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Lakers forward Julius Randle doesn’t look at home at Dallas

Lakers forward Julius Randle doesn’t look at home at Dallas

Lakers forward Julius Randle tries to power his way to the basket past Mavericks forward Charlie Villanueva in the second half Friday night in Dallas.

(Paul Moseley / Fort Worth Star-Telegram)

It was not the best homecoming for Julius Randle.

His Lakers team dropped a 90-82 game to the Dallas Mavericks and his play wasn’t that good either.

Randle missed seven of his nine shots and turned the ball over six times. He did have 10 rebounds.

“Regardless, I don’t care where we’re at, I just want to get the win,” Randle said. “It’s upsetting.”

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Randle, who grew up outside of Dallas and attended Prestonwood Christian High in Plano, Texas, played in American Airlines Center for the first time Friday night.

But he did attend Mavericks games when the Lakers came to town.

“From sixth grade on, I pretty much came to every Lakers game they played,” Randle said.

Randle recalled how he had courtside seats when he watched Kobe Bryant, Metta World Peace and Lamar Odom play for the Lakers against the Mavericks.

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“I watched those guys and was going crazy,” Randle said, smiling. “I was sitting next to [Dallas owner] Mark Cuban’s wife It was fun.”

Moment of silence for Paris

Before the Lakers and Mavericks played Friday night, there was a moment of silence for those killed in the horrific Paris attacks.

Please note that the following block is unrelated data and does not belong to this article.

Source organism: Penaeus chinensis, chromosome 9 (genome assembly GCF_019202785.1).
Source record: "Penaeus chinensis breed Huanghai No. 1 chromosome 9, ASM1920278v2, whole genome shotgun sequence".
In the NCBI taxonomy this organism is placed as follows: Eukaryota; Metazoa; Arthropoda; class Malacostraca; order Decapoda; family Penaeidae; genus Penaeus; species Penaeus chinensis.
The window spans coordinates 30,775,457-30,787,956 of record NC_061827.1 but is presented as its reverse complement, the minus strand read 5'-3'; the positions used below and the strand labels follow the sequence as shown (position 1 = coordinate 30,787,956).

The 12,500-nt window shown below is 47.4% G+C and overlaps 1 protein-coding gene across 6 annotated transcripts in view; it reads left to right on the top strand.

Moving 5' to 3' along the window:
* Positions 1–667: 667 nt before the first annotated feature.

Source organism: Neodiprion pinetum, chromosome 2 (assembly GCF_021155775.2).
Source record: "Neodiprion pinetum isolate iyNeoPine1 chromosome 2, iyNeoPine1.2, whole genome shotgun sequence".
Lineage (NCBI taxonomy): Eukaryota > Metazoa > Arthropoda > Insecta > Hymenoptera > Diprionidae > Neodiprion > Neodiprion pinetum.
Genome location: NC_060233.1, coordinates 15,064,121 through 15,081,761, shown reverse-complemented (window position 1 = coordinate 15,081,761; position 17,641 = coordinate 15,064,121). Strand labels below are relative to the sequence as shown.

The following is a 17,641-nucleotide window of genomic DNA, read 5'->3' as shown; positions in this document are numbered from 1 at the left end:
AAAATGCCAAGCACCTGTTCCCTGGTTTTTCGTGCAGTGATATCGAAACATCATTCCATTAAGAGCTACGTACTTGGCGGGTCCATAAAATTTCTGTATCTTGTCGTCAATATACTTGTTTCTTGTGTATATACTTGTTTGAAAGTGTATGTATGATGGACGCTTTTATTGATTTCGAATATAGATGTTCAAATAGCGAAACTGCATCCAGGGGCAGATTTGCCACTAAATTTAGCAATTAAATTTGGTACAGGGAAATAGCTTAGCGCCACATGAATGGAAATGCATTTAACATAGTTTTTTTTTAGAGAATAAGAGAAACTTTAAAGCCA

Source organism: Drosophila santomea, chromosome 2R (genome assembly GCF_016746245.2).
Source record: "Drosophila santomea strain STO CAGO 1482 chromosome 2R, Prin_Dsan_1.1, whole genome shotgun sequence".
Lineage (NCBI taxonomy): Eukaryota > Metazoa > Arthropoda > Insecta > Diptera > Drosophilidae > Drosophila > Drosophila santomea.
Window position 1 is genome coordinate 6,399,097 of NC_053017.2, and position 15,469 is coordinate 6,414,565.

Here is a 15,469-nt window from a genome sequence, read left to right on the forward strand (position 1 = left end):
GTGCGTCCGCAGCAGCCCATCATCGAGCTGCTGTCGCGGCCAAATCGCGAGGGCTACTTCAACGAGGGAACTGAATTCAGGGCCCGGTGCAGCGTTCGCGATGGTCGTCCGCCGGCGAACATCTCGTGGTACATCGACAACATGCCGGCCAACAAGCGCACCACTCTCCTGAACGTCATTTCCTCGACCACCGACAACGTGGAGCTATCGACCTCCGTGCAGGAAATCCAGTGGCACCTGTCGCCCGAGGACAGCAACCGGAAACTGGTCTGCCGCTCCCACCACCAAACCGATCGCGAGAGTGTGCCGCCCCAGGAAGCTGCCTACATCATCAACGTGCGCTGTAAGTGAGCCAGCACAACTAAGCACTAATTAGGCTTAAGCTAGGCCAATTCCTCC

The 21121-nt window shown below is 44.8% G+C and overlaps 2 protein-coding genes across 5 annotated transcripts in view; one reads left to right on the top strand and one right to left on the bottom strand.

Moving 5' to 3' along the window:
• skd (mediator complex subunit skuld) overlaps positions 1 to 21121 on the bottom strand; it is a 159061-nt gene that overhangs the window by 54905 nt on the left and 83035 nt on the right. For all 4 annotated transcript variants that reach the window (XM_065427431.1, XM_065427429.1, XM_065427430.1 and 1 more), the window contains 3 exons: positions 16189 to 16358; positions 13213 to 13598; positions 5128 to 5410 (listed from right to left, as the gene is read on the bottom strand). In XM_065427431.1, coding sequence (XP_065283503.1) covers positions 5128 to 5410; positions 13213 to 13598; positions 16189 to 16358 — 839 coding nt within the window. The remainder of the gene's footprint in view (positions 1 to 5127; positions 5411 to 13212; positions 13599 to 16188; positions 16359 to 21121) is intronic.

“I don’t think there are words to describe it. It’s tragic,” Bryant said after the game. “All we can do is just pray, try to figure out the root of it all and try to do the best we can to make sure it doesn’t happen again. There is evil in the world. The best thing we can do is to try to protect our children from it.”

Bryant was asked what he would say to the victims’ families.

“We’re all praying for you,” Bryant said. “We’re all praying for you.”

Etc.

In keeping with the spirit of this possibly being Bryant’s last season, a local reporter asked Lakers Coach Byron Scott if Bryant was the greatest Laker of them all.

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Scott, who played with Kareem Abdul-Jabbar, the NBA’s all-time leading scorer with 38,387 points, and Magic Johnson and played with Bryant his rookie season in 1996-97, couldn’t quite give it to Bryant alone.

“I think if you talk about those in general, those two [Abdul-Jabbar and Johnson] and plus Kobe, are probably the three greatest Lakers,” Scott said.

broderick.turner@latimes.com

Twitter: @BA_Turner


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